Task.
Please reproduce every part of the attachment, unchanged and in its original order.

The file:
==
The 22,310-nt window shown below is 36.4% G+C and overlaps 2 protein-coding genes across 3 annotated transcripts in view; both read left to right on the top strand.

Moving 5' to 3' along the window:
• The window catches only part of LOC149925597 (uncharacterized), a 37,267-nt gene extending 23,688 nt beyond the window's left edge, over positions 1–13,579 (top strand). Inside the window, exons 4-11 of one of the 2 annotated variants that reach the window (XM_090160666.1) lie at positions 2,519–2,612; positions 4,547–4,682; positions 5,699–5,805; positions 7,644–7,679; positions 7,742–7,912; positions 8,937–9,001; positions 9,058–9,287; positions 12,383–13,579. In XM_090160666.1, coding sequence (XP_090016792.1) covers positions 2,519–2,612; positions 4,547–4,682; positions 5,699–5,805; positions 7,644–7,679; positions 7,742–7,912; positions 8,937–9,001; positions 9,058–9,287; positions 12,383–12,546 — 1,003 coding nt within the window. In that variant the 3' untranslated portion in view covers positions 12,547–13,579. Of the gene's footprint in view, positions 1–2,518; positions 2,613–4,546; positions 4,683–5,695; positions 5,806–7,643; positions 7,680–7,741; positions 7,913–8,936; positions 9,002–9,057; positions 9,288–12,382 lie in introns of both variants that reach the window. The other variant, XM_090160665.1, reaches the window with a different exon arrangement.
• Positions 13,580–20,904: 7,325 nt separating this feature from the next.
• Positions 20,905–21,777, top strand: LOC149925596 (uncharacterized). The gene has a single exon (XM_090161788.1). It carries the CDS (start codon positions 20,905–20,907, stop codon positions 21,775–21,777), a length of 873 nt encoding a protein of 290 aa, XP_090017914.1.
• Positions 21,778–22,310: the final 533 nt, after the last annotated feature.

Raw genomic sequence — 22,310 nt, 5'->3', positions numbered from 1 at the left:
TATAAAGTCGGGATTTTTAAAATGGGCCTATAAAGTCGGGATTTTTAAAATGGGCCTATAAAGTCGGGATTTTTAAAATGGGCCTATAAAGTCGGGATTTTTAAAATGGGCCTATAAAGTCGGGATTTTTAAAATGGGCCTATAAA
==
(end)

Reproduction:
The 22,310-nt window shown below is 36.4% G+C and overlaps 2 protein-coding genes across 3 annotated transcripts in view; both read left to right on the top strand.

Moving 5' to 3' along the window:
• The window catches only part of LOC149925597 (uncharacterized), a 37,267-nt gene extending 23,688 nt beyond the window's left edge, over positions 1–13,579 (top strand). Inside the window, exons 4-11 of one of the 2 annotated variants that reach the window (XM_090160666.1) lie at positions 2,519–2,612; positions 4,547–4,682; positions 5,699–5,805; positions 7,644–7,679; positions 7,742–7,912; positions 8,937–9,001; positions 9,058–9,287; positions 12,383–13,579. In XM_090160666.1, coding sequence (XP_090016792.1) covers positions 2,519–2,612; positions 4,547–4,682; positions 5,699–5,805; positions 7,644–7,679; positions 7,742–7,912; positions 8,937–9,001; positions 9,058–9,287; positions 12,383–12,546 — 1,003 coding nt within the window. In that variant the 3' untranslated portion in view covers positions 12,547–13,579. Of the gene's footprint in view, positions 1–2,518; positions 2,613–4,546; positions 4,683–5,695; positions 5,806–7,643; positions 7,680–7,741; positions 7,913–8,936; positions 9,002–9,057; positions 9,288–12,382 lie in introns of both variants that reach the window. The other variant, XM_090160665.1, reaches the window with a different exon arrangement.
• Positions 13,580–20,904: 7,325 nt separating this feature from the next.
• Positions 20,905–21,777, top strand: LOC149925596 (uncharacterized). The gene has a single exon (XM_090161788.1). It carries the CDS (start codon positions 20,905–20,907, stop codon positions 21,775–21,777), a length of 873 nt encoding a protein of 290 aa, XP_090017914.1.
• Positions 21,778–22,310: the final 533 nt, after the last annotated feature.

Raw genomic sequence — 22,310 nt, 5'->3', positions numbered from 1 at the left:
TATAAAGTCGGGATTTTTAAAATGGGCCTATAAAGTCGGGATTTTTAAAATGGGCCTATAAAGTCGGGATTTTTAAAATGGGCCTATAAAGTCGGGATTTTTAAAATGGGCCTATAAAGTCGGGATTTTTAAAATGGGCCTATAAA